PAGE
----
Enterovirus Infections , Enterovirus , Humans , Enterovirus/physiology , Enterovirus Infections/virology , Internal Ribosome Entry Sites , Peptide Initiation Factors/genetics , Protein Biosynthesis , RNA, Viral/genetics , RNA, Viral/metabolism , Host-Pathogen Interactions
16.
Viruses ; 15(3)2023 03 06.
Article in English | MEDLINE | ID: covidwho-2263678

ABSTRACT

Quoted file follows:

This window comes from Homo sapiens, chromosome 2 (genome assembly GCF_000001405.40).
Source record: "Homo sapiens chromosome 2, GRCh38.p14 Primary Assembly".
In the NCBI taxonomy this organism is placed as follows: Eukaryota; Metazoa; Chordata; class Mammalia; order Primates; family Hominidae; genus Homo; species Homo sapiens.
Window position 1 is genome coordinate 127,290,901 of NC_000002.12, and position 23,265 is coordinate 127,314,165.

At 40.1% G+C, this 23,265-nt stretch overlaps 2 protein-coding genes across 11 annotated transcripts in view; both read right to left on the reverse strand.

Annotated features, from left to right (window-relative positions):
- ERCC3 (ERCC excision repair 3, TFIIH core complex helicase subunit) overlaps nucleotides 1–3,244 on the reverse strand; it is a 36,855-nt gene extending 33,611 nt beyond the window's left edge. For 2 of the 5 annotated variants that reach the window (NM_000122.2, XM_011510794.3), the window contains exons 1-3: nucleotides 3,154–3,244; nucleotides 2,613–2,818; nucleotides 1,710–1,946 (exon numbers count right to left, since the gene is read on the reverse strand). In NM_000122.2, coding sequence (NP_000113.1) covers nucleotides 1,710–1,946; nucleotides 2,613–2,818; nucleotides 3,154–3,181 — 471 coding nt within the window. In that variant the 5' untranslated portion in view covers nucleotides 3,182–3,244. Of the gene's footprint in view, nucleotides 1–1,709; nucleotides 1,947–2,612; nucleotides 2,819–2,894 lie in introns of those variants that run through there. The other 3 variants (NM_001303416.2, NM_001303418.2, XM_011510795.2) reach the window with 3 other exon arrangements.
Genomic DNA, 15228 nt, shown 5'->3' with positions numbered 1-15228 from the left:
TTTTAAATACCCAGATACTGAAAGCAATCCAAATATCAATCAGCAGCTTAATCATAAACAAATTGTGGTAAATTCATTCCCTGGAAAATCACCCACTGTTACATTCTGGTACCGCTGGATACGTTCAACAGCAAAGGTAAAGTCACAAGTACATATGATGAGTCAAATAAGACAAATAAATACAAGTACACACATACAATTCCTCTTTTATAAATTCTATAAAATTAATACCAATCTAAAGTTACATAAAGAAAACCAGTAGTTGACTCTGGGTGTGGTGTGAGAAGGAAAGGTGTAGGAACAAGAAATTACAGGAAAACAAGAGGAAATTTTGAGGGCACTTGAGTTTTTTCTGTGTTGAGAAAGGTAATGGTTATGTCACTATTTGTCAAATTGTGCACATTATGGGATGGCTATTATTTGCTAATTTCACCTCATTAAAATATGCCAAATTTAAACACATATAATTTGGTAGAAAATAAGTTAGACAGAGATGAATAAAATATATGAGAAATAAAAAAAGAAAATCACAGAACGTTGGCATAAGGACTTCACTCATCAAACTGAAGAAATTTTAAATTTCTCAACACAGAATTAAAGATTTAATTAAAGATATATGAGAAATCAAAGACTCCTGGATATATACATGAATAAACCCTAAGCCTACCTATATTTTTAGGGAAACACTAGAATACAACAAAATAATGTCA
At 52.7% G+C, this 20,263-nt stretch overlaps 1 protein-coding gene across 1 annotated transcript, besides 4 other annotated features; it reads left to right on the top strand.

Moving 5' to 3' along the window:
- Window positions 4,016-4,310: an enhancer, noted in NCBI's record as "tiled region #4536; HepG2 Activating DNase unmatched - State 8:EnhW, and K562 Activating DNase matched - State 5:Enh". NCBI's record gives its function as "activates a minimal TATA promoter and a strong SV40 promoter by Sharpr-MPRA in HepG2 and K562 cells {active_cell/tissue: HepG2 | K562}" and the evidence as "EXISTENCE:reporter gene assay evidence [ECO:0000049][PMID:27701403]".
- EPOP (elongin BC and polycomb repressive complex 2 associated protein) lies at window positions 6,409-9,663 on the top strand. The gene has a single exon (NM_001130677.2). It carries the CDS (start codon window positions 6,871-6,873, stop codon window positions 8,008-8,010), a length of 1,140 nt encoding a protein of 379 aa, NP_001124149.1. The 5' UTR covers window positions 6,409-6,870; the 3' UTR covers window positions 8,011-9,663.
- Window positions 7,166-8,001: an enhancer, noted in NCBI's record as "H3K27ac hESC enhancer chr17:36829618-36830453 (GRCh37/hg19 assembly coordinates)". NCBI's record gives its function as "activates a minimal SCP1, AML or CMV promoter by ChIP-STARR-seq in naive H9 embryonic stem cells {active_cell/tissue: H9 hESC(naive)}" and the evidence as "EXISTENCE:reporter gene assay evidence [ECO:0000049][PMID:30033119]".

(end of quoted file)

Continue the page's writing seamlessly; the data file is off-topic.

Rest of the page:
The current SARS-CoV-2 pandemic forms a major global health burden. Although protective vaccines are available, concerns remain as new virus variants continue to appear. CRISPR-based gene-editing approaches offer an attractive therapeutic strategy as the CRISPR-RNA (crRNA) can be adjusted rapidly to accommodate a new viral genome sequence. This study aimed at using the RNA-targeting CRISPR-Cas13d system to attack highly conserved sequences in the viral RNA genome, thereby preparing for future zoonotic outbreaks of other coronaviruses. We designed 29 crRNAs targeting highly conserved sequences along the complete SARS-CoV-2 genome. Several crRNAs demonstrated efficient silencing of a reporter with the matching viral target sequence and efficient inhibition of a SARS-CoV-2 replicon. The crRNAs that suppress SARS-CoV-2 were also able to suppress SARS-CoV, thus demonstrating the breadth of this antiviral strategy. Strikingly, we observed that only crRNAs directed against the plus-genomic RNA demonstrated antiviral activity in the replicon assay, in contrast to those that bind the minus-genomic RNA, the replication intermediate. These results point to a major difference in the vulnerability and biology of the +RNA versus -RNA strands of the SARS-CoV-2 genome and provide important insights for the design of RNA-targeting antivirals.